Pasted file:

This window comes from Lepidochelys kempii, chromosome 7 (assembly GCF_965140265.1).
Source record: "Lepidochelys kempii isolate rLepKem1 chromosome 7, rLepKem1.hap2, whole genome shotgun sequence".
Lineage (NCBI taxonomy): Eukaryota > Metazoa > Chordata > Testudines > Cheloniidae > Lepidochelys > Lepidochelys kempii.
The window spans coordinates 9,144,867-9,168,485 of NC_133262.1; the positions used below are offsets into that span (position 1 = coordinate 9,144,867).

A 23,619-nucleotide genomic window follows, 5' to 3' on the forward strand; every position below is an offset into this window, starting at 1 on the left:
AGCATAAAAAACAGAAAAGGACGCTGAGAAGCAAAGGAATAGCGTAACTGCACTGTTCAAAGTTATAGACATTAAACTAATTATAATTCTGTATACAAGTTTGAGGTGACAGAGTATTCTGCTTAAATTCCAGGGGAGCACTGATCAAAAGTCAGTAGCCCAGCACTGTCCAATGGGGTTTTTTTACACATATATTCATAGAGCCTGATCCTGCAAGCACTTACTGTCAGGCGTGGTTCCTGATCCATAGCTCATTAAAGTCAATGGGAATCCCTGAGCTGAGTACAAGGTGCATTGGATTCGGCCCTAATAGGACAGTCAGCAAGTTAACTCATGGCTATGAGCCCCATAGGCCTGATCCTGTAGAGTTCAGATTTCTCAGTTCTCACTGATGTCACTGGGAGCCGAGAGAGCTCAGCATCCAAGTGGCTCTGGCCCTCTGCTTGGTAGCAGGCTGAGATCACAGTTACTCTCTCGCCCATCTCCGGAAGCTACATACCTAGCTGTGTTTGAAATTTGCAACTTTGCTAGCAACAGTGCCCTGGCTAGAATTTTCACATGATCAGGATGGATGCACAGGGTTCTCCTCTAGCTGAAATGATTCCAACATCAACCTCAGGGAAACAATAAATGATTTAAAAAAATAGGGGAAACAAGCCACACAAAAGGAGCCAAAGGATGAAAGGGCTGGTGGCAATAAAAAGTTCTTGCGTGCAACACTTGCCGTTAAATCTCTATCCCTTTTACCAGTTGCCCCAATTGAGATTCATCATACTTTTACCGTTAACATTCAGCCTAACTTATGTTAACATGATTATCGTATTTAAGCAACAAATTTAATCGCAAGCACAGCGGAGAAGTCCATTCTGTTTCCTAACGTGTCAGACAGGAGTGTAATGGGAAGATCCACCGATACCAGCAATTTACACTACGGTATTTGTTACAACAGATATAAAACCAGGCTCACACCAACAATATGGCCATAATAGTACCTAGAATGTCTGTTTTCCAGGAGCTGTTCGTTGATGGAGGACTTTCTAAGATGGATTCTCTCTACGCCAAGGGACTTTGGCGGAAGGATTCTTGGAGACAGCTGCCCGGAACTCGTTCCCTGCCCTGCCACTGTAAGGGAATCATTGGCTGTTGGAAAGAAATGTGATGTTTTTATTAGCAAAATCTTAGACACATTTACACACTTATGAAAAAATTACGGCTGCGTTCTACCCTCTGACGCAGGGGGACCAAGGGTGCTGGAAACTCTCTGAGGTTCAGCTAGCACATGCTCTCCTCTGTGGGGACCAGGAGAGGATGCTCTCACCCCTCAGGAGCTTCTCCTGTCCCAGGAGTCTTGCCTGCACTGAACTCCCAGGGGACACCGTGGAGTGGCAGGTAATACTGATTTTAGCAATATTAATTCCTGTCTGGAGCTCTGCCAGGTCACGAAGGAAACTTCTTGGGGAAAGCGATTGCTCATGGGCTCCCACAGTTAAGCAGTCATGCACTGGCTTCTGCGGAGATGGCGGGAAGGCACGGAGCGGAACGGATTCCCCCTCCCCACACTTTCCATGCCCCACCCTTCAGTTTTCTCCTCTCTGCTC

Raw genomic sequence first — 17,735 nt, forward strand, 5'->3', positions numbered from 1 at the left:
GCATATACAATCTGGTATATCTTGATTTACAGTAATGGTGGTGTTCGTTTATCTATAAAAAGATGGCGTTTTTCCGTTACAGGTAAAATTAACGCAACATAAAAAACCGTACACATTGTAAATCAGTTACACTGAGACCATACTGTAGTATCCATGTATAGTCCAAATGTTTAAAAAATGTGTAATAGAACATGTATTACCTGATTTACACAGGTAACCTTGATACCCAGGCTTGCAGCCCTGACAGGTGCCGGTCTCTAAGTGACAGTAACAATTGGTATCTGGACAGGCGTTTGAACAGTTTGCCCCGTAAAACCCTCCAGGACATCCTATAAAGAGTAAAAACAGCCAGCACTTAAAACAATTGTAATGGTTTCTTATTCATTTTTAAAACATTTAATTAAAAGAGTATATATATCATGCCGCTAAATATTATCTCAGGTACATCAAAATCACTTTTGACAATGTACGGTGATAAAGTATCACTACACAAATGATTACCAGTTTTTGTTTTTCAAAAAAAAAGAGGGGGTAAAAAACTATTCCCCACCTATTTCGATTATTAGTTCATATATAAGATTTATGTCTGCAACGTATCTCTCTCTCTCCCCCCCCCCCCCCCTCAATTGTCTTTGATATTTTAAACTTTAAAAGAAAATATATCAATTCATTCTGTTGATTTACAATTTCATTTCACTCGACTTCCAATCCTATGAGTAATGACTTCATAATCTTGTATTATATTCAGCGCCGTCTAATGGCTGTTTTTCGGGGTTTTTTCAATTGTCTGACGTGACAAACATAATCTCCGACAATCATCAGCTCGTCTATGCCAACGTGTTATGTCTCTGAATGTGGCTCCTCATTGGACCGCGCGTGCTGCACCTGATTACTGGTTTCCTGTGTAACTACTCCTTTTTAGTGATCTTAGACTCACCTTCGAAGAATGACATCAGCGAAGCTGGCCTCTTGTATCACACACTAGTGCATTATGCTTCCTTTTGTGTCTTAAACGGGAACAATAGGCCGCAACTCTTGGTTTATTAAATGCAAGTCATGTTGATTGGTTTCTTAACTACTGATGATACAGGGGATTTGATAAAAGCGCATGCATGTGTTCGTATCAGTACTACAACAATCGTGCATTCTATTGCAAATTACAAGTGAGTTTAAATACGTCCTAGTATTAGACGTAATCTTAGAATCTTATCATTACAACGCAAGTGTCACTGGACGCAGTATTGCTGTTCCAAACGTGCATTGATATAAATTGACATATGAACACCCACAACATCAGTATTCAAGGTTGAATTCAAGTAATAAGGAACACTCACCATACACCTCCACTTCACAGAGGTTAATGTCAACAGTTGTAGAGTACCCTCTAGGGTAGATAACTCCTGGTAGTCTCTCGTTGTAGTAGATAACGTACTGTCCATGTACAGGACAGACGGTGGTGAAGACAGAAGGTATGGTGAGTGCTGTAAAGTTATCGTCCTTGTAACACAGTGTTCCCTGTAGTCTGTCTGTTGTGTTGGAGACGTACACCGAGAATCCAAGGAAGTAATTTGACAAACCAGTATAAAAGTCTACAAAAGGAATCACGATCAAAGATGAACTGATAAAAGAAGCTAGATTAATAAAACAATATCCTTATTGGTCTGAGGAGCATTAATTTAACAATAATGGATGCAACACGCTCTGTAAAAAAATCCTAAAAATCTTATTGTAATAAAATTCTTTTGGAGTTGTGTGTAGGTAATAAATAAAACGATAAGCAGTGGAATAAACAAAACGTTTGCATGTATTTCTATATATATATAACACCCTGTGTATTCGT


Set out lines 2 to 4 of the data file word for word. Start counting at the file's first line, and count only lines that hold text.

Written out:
Source record: "Lepidochelys kempii isolate rLepKem1 chromosome 7, rLepKem1.hap2, whole genome shotgun sequence".
Lineage (NCBI taxonomy): Eukaryota > Metazoa > Chordata > Testudines > Cheloniidae > Lepidochelys > Lepidochelys kempii.
The window spans coordinates 9,144,867-9,168,485 of NC_133262.1; the positions used below are offsets into that span (position 1 = coordinate 9,144,867).